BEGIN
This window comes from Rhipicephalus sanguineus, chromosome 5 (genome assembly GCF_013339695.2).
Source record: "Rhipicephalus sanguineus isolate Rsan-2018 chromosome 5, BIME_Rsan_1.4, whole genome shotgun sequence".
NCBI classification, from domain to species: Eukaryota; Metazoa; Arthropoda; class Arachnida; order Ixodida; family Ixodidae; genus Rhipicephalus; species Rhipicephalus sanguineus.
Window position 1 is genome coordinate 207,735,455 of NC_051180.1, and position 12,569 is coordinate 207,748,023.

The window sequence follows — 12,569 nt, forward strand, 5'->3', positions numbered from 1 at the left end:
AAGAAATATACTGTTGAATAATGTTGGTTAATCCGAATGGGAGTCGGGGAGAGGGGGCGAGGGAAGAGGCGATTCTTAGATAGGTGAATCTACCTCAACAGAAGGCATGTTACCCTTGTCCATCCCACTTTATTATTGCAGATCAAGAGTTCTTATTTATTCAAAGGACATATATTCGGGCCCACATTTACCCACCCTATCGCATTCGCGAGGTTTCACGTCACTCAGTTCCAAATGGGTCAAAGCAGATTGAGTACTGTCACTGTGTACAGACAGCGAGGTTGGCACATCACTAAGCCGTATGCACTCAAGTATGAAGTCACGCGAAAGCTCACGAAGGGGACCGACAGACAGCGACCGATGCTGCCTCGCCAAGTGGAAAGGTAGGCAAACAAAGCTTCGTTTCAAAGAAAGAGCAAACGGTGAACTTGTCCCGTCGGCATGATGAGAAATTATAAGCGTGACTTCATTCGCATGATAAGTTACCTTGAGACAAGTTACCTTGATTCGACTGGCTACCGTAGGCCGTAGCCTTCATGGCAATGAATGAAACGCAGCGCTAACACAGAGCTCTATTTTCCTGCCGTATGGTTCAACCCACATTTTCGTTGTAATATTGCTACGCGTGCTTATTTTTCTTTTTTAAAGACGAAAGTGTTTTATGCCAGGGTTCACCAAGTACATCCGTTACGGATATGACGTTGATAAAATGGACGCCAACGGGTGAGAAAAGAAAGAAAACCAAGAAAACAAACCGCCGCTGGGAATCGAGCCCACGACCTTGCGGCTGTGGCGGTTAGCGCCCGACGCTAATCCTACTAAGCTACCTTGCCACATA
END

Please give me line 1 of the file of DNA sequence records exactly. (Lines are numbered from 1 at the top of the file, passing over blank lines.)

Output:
This window comes from Rhipicephalus sanguineus, chromosome 5 (genome assembly GCF_013339695.2).